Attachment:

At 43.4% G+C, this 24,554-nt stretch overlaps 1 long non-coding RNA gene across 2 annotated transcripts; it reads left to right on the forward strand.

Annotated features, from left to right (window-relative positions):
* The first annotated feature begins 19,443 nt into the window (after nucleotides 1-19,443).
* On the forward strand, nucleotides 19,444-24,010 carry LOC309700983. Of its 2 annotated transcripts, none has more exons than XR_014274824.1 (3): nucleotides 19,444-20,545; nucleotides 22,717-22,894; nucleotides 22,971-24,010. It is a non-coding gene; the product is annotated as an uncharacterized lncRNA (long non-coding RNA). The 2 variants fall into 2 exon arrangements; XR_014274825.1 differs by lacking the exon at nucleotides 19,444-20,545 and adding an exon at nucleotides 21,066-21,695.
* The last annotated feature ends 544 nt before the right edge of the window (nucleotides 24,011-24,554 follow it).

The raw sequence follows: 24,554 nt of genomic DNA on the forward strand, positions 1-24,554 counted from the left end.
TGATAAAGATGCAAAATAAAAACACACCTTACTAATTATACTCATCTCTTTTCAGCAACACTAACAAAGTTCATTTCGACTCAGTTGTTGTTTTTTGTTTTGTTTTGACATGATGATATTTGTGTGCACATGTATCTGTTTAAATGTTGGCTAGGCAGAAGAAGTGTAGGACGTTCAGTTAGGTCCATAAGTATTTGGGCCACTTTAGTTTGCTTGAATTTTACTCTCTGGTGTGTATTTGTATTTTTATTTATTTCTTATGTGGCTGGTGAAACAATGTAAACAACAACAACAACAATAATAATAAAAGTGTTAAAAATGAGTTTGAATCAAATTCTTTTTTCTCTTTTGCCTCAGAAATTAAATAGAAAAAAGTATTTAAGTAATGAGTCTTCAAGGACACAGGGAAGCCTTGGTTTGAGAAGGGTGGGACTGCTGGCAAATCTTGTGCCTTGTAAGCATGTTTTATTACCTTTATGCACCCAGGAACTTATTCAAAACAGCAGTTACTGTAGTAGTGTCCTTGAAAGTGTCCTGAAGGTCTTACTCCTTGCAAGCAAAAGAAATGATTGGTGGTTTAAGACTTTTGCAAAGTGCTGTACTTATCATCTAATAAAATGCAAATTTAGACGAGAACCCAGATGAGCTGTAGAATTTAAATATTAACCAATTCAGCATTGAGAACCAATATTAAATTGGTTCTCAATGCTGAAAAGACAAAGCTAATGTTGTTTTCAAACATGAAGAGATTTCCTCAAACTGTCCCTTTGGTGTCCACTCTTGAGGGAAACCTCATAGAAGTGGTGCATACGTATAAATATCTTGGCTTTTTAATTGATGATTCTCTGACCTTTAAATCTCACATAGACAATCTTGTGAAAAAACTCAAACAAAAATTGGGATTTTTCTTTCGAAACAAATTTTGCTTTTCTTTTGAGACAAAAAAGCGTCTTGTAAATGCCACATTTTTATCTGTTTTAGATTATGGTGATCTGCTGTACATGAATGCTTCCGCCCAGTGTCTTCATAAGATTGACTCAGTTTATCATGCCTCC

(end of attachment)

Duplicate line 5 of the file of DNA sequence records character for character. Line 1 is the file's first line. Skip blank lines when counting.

* The last annotated feature ends 544 nt before the right edge of the window (nucleotides 24,011-24,554 follow it).